Tonight I’m third on call at the hospital. I’m sitting at the kitchen table of my park home with the kitchen door open, allowing the gentle buzz of crickets and insects to fill the silence. The lizard above the door is following the the three moths circling the naked light bulb with his big eyes.
It’s a quiet night so far. Every now and then I glance at my phone to make sure that it’s not quiet because I’ve lost cellphone signal like last week.
There are two other doctors on tonight. Being the first and second doctors on call, they are at the hospital dealing with patients. As third doctor on call, I’m around in case there is a cesarian section during the night or too many dire emergencies for two doctors to sort out.
It’s unpredictable. I take another sip of my rooibos tea.
We have to be on call about six times a month and rotate between first, second and third on call during these shifts. It’s nice when it’s your turn to be third on call because you get more sleep.
So I “went rural” for my community service. I’m thinking it’s no biggie. A majority of the trained health care professionals in South Africa do it for at least one year during community service. I figure it’s my turn now.
I’m closer to a hippo-infested lake than I am to a highway, but there was blue cheese at the local supermarket last week so I could definitely be living more “in the sticks”.
Crossing the threshold
I’m from a big city so I grew up with the sounds of highways and late night police sirens. I had my choice of jazz bars to watch live music on any given Sunday and could chose a restaurant by its proximity to beautiful views or half price specials – depending on what time of the month it was.[quote float= right]”I’m closer to a hippo-infested lake than I am to a highway, but there was blue cheese at the local supermarket last week…”
Here? I’m adjusting judging by the ease at which I settled in after returning from my first visit home.
That’s more than I can say when I arrived here. I was a hot mess.
I’d fought to get the day off from my internship. Some interns got relocation leave to allow them to move from their internships to their community services placements. Us less lucky ones had to hope that our heads of department would be kind enough to understand the complexity of moving one’s whole life to an unknown place and give us a day off.
The free time of an intern is not time taken for granted.
So my last day of annual leave as an intern was spent driving hundreds of kilometers to my new rural home. Along the way, the road crossed through a national park with signs saying, “Beware: wild animals”.
I wasn’t expecting any kind of welcome party, so I wasn’t disappointed.
The security guard at the entrance to the hospital pointed left to a chicken-wire gate that opened into a tree-lined dirt track with signs directing me to the doctors’ quarters. I moseyed my way along and found the prefab park home I would call home for the next year. Park homes are a common solution for a shortage of hospital acoomodations. The boxy, tin containers are almost identitcal on the inside – wood linoleum walls and wall-to-wall carpeted floors.
I was told that my parkhome would be fully furnished by the medical manager. I arrived to a fridge, stove, kitchen table, the odd pot, a kettle and a double bed in a room with built-in cupboards. I was grateful to have brought along my accumulation of tea and coffee mugs.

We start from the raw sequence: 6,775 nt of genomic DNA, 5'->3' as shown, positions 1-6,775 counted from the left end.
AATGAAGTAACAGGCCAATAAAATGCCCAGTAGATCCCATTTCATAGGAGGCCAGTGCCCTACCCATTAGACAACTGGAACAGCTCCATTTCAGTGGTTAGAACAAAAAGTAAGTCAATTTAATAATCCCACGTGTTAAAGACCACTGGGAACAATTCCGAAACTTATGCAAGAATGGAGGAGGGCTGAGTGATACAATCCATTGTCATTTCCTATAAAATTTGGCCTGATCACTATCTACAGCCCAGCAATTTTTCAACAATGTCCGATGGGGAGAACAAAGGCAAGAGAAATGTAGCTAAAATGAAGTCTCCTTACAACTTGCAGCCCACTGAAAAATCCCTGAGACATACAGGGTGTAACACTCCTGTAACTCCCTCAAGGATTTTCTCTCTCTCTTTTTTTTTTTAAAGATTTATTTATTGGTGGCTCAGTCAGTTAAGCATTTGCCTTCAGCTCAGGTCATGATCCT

Day two and in the deep end
Day one involved signing contracts. Day two involved being neck deep in the paediatric ward. This entailed managing more than 25 patients that were not handed over to me, whom I had never met before and were in a department that I found myself in with no warning.[quote float= right]”I looked the mother in the eye when I broke the news to her. After that, looking people in the eyes was hard for a bit”
Their little eyes, fingers, lungs and miniscule veins were now my responsibility.
I felt that responsibility well up in me acutely when I lost a 950-gram newborn less than a month old in my first weeks in the ward.
Born preterm, the baby was too small to qualify for a transfer to our referral hospital, which has more with more resources to manage premature babies, but big enough to put up a good fight for a couple of days in our nursery.
When the baby stopped breathing, I spent more than 30 minutes trying resucitate him, my my knobbly index and middle fingers doing out mini-chest compressions amid the tubes and lines. I called a senior doctor for help. He gave it another go but also failed to get the baby breathing again.
No one likes to hear the wail of a mother who has just lost a child.
No one likes to be that person who was supposed to save the child but could not, whatever the prognosis at the outset.
No one likes that ugly niggling thought of, “if I had more experience, maybe this child would have lived” or “if this child was born in a different socioeconomic environment, in a different hospital, in the first world section of South African health care – this child would not have lost its life”.
I looked the mother in the eye when I broke the news to her. After that, looking people in the eyes was hard for a bit.
And so I’ve joined the throng of young doctors learning the lessons of rural South African medicine. You’re stretched to do things you didn’t think you could do but if you don’t try to do it no one else is going to do it for you.
It means getting things wrong, phoning referral hospitals hundreds of kilometres away in the middle of the night for reassurance and for a plan when you don’t back your own plan. It’s the wave of relief hearing a healthy cry seconds after pulling a baby out of a woman’s opened abdomen during an emergency cesarian section when a baby is in trouble. It’s the adrenaline rush of finishing an overnight stint having cleared out the emergency room successfully.